Collard greens, mustard greens, turnip greans, stewed okra, fried okra, pickled okra.   Green beans, mashed potatoes, dumplin’s, macaroni.  Glazed carrots, fresh salad, buttery rolls, sweet potato casserole.

Brownie’s, Reese’s squares, oatmeal cookies, pumpkin pie, apple pie, guava cobbler, peach cobbler, coconut cake, chocolate chip pound cake, fudge with nuts, fudge with no nuts, lemon meringue pie, coconut meringue pie, chocolate meringue pie, butterscotch meringue pie, peanut butter pie, cupcakes, red velvet cake, chocolate chip cookies, Rice Krispie cookies, fresh strawberry pie, whipped cream.

Family.  Aunts, uncles, cousins, grandmas, grandpas, great-grandmas, great-grandpas, step-kids, step-parents, first-cousins-once-removed, third-cousins-once-removed, second-cousins-twice-removed, mamas, daddys, babies, children.  Friends.

Trees.  Forts.  Rivers.  Swimming.  Fishing.  Eating.  Praying.  Talking.  Eating again.  Roasting marshmallows.  Watching the fire go down.  Resting.  Waking up early to make sure you get breakfast before it’s gone.  Camping in tents.  Camping in RV’s.  Camping in the back of a truck.  Camping inside Big Mommy’s house.  Staying in a hotel because of the snakes and bugs and no air-conditioning.

Big Mommy.  Sitting.  Watching.  Telling stories…trugars.Big Mommy at ThanksgivingIt was in this context that my great-grandmother inspired me to write a story about her stories.  A meta-trugar, you might say, encompassing not only the trugars she’d told us all those years, but also the trugars that we had made for ourselves, inspired by her and carried out by us.  I told her as we rode down the dirt road in her white Buick, bumping along on the faded blue seats without springs, “Big Mommy, I’m going to write a book about you.  And do you know what we’re going to call this book?  Trugars.  And you have to help me write it.”  She, pleased as punch, assured me that, “Honey, you’re the one with the talent for writin’, but if you can turn all this mess into a story, God bless you for it.”  I, pleased as punch, responded, “Okay.”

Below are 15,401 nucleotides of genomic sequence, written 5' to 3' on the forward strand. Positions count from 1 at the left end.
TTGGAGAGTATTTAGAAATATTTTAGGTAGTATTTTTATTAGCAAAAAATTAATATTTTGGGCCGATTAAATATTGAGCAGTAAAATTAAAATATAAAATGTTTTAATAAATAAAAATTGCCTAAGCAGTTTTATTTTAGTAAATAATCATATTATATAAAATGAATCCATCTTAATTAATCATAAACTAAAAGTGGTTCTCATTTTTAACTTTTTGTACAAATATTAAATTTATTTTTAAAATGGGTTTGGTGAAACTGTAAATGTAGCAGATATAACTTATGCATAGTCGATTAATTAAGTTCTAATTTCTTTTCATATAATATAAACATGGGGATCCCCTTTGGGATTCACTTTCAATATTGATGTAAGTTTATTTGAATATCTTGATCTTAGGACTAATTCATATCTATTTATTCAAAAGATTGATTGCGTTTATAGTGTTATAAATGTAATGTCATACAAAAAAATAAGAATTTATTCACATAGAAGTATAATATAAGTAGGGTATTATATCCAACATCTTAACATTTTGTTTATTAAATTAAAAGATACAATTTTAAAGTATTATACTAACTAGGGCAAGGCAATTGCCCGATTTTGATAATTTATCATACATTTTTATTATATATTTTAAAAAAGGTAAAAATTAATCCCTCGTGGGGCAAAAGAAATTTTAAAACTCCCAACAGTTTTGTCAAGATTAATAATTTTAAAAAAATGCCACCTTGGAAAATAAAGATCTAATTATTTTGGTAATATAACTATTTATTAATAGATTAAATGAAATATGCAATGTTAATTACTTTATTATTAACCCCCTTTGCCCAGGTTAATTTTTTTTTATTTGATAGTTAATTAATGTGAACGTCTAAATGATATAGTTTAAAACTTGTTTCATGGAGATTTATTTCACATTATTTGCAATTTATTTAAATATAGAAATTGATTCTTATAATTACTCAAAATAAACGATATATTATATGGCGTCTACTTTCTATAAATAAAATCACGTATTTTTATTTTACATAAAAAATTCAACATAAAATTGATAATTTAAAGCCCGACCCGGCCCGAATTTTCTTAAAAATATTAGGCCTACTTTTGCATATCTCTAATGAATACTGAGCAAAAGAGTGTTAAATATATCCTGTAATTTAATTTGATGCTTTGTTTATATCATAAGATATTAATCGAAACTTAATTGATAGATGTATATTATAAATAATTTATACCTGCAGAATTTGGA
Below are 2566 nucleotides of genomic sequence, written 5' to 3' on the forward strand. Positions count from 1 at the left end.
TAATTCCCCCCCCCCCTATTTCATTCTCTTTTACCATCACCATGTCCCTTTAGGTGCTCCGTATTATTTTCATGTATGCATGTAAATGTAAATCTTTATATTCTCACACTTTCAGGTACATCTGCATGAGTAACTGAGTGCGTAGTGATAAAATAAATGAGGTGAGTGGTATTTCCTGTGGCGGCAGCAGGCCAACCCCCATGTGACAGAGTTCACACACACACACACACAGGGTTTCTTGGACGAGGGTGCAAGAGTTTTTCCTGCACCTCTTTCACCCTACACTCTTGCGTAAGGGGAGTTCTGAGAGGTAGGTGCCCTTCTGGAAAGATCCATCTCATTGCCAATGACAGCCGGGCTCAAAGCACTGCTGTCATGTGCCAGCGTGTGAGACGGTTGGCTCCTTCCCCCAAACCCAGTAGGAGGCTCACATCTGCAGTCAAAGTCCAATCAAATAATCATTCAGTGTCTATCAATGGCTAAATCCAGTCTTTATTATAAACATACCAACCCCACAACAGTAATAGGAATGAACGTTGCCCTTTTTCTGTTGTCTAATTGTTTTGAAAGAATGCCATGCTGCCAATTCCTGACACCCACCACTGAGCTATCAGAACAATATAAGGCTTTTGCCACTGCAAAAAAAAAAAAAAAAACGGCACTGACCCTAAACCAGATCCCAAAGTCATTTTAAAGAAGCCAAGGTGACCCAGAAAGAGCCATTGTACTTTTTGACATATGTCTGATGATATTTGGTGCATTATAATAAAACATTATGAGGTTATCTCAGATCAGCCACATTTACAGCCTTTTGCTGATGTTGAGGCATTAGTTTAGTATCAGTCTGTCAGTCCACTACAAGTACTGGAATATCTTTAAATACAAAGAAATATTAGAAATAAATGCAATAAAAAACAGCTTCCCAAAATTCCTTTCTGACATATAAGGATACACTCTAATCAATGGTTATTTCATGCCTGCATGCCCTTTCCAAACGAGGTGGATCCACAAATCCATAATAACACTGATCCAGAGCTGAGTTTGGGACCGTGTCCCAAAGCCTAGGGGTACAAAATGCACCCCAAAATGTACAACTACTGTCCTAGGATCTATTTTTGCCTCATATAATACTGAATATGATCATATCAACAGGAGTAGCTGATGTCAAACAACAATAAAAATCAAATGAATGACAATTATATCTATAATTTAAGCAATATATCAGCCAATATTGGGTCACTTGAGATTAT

This post is linked to Favorite Memories Friday at Mom’s Toolbox

Random Convergences

Lately it seems that the idea of convergence has dominated my life. No matter what the topic, somehow it converges with everything else that’s going on. For instance, my husband and I have had difficulty with our daughter in church recently. She is almost ten months old, and such a happy baby that her bursts of laughter or her constant chatter are irrepressible. It’s hard to get much out of a sermon while striving to “not disturb” those around us. I know, we could take her to the nursery. But that means that someone else is sacrificing their worship time with their family in order to care for my child. And the whole point is to worship as a family, right? So either way, it seems we’re defeating our own purpose. But where does the convergence come in, you ask? Well, my dad was talking about getting more out of his Sunday school class or small group time than he was during the main service at their church, and the thought I had had was that if we were doing home church, my daughter could crawl around to her heart’s content without disturbing anyone. Why do we have to make things so complicated? But then, both of us are feeling connected and enjoying the churches of which I speak, so neither of us have the inclination to leave and do something different…. What IS the answer?